In and around Kanyakumari
By the side of the Rock Memorial, is another rock jutting out from the sea. On this, a massive statue of the famous Tamil poet Thiruvalluvar is under completion. Seeing this statue from the shore is fine, but as the ferry takes you closer to the rock, the statue stands tall and majestic.
For those who wish to regale in ancient temple architecture, musical pillars, legendary myths of Hindu traditions and culture, then 13 kilometres north west of Kanyakumari is a place called Suchindrum and famous for its shrines of deities. It's a very picturesque half-hour auto rickshaw ride through lush green paddy fields and coconut groves on either side of the road.
The temple with the backdrop of coconut trees makes up for a fascinating picture, with it's towering, 134 foot "Gopuram", an ever-present symbol of most South Indian temples.
|How to get to Kanyakumari|
Strongly recommended is a train journey either from Chennai or from Bangalore via Cochin. The latter is a real feast for any eye. The long train (21 coaches) passes through Kerala and if anyone knows something about Kerala, it is just coconut trees and coconut trees all the way through to Kanyakumari. Then of course, you have some fascinating backwater scenery thrown in for good measure. There are many buses too that ply to Kanyakumari but not so frequent. You'll probably have to change buses at Nagercoil, about 20 kilometres from Kanyakumari. But seriously, a bus journey however short the distance, is no comparison to the comfort and pleasure you'll derive out of a train journey through Kerala.
|Where to stay and eat in Kanyakumari
For more information on Kanyakumari from Bangalore (with or without stopover in Kerala), please email email@example.com
- If you ever imagined that lodging facilities at Kanyakumari would mean dingy, dirty, cobwebbed affairs, then you are probably referring to the wrong planet. Small town it maybe, but Kanyakumari has long woken up to it's tourism potential. Hotels, lodging houses are reasonably good and interestingly, many face the east giving you a beautiful view from the hotel room.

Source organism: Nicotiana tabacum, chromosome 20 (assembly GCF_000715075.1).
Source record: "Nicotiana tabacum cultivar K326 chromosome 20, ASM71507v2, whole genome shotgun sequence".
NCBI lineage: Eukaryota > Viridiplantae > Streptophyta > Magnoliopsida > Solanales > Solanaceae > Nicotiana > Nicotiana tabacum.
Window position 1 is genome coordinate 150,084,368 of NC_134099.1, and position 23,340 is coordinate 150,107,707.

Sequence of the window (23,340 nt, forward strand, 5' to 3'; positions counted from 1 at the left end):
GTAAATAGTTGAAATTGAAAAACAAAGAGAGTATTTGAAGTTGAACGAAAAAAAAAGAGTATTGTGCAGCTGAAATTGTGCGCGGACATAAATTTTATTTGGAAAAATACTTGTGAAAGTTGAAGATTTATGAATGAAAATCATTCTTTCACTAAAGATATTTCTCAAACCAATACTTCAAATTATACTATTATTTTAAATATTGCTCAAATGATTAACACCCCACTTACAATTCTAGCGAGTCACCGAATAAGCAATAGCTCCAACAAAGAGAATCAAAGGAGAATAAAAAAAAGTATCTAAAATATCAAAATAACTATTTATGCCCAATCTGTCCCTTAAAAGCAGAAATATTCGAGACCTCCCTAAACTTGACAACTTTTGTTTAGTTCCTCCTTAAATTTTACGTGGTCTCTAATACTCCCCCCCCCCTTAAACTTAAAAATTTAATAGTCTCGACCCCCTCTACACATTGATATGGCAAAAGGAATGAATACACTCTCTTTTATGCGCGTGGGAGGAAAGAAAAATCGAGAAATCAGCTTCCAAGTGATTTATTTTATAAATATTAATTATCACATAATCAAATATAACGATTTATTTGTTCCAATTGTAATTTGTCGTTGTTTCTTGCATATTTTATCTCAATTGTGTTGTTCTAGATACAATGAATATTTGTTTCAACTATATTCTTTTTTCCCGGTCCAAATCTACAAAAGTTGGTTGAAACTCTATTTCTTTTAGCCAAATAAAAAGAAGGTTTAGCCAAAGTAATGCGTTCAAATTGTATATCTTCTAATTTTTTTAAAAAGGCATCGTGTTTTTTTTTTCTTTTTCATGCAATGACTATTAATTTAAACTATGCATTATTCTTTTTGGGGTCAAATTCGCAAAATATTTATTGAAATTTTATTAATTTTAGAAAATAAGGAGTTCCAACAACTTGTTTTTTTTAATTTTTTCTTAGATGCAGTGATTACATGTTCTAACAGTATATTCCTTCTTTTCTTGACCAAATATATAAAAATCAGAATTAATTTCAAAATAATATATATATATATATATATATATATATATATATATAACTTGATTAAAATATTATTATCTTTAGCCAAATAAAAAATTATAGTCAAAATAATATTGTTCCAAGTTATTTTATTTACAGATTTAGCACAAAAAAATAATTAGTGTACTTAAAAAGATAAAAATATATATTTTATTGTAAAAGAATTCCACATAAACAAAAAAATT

- When you arrive at the railway station, you'll be accosted by dozens of auto rickshaw drivers who will each tell you that such and such hotel is the best. Take the chance and go across to the hotel, check out the rooms and once you have satisfied yourself, then check in.
- None of the hotels have a pre-printed tariff card. They will quote the room tariff depending on what you look like - affluent or not. That's the way it is. Invariably, the rooms facing the sea and which gives you a strategic view will often cost more. It's still worth paying because it saves you the hassle to run out of your room early in the morning across town to view the sunrise. This way, you can see the sunrise from out of your window. Hence, avoid hotels or lodges that are at a distance from the seashore or those that do not have a good view.
- If you are an Indian, food will never be a problem. Most eating-places serve South Indian or North Indian food. There are enough eateries probably within half a kilometer radius of your hotel. Foreigners may encounter some difficulties but then, bread, omelets, idlis (steamed rice cakes) are available in many places. Some places even serve reasonably good Chinese food such as fried rice, noodles, etc. That ought to be of help. And if the taste buds have already been tickled with Indian delicacies, then of course, there's no problem, is there?